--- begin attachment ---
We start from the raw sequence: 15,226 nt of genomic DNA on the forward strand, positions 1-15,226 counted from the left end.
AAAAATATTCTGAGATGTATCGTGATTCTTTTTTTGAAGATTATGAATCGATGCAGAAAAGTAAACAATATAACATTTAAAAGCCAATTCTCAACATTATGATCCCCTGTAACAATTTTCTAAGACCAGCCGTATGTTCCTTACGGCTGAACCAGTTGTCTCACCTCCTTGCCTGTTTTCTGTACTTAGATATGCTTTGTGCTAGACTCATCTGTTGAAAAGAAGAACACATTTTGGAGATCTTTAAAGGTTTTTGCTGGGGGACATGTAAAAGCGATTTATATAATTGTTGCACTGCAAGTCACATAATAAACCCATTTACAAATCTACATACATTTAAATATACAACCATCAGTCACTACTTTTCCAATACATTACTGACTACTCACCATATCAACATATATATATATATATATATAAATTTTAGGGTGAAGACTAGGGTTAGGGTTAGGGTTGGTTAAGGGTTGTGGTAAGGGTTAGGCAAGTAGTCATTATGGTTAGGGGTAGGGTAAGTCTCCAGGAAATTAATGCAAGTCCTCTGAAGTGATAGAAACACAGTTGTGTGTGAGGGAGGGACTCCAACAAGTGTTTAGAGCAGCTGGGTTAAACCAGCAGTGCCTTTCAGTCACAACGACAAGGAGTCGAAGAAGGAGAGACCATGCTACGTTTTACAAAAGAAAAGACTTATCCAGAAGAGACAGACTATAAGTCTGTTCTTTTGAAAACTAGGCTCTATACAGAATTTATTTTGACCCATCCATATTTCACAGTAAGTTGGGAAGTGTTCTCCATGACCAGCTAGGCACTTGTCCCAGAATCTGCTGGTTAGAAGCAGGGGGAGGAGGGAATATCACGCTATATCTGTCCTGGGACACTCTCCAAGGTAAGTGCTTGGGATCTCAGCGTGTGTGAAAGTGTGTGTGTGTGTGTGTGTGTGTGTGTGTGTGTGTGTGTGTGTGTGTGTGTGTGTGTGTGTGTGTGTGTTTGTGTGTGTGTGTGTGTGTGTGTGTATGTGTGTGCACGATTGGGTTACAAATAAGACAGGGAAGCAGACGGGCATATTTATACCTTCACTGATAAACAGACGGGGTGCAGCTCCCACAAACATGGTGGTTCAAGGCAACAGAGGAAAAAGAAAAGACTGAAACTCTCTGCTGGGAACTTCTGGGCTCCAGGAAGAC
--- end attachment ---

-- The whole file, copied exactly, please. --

We start from the raw sequence: 15,226 nt of genomic DNA on the forward strand, positions 1-15,226 counted from the left end.
AAAAATATTCTGAGATGTATCGTGATTCTTTTTTTGAAGATTATGAATCGATGCAGAAAAGTAAACAATATAACATTTAAAAGCCAATTCTCAACATTATGATCCCCTGTAACAATTTTCTAAGACCAGCCGTATGTTCCTTACGGCTGAACCAGTTGTCTCACCTCCTTGCCTGTTTTCTGTACTTAGATATGCTTTGTGCTAGACTCATCTGTTGAAAAGAAGAACACATTTTGGAGATCTTTAAAGGTTTTTGCTGGGGGACATGTAAAAGCGATTTATATAATTGTTGCACTGCAAGTCACATAATAAACCCATTTACAAATCTACATACATTTAAATATACAACCATCAGTCACTACTTTTCCAATACATTACTGACTACTCACCATATCAACATATATATATATATATATATAAATTTTAGGGTGAAGACTAGGGTTAGGGTTAGGGTTGGTTAAGGGTTGTGGTAAGGGTTAGGCAAGTAGTCATTATGGTTAGGGGTAGGGTAAGTCTCCAGGAAATTAATGCAAGTCCTCTGAAGTGATAGAAACACAGTTGTGTGTGAGGGAGGGACTCCAACAAGTGTTTAGAGCAGCTGGGTTAAACCAGCAGTGCCTTTCAGTCACAACGACAAGGAGTCGAAGAAGGAGAGACCATGCTACGTTTTACAAAAGAAAAGACTTATCCAGAAGAGACAGACTATAAGTCTGTTCTTTTGAAAACTAGGCTCTATACAGAATTTATTTTGACCCATCCATATTTCACAGTAAGTTGGGAAGTGTTCTCCATGACCAGCTAGGCACTTGTCCCAGAATCTGCTGGTTAGAAGCAGGGGGAGGAGGGAATATCACGCTATATCTGTCCTGGGACACTCTCCAAGGTAAGTGCTTGGGATCTCAGCGTGTGTGAAAGTGTGTGTGTGTGTGTGTGTGTGTGTGTGTGTGTGTGTGTGTGTGTGTGTGTGTGTGTGTGTGTGTGTGTTTGTGTGTGTGTGTGTGTGTGTGTGTATGTGTGTGCACGATTGGGTTACAAATAAGACAGGGAAGCAGACGGGCATATTTATACCTTCACTGATAAACAGACGGGGTGCAGCTCCCACAAACATGGTGGTTCAAGGCAACAGAGGAAAAAGAAAAGACTGAAACTCTCTGCTGGGAACTTCTGGGCTCCAGGAAGAC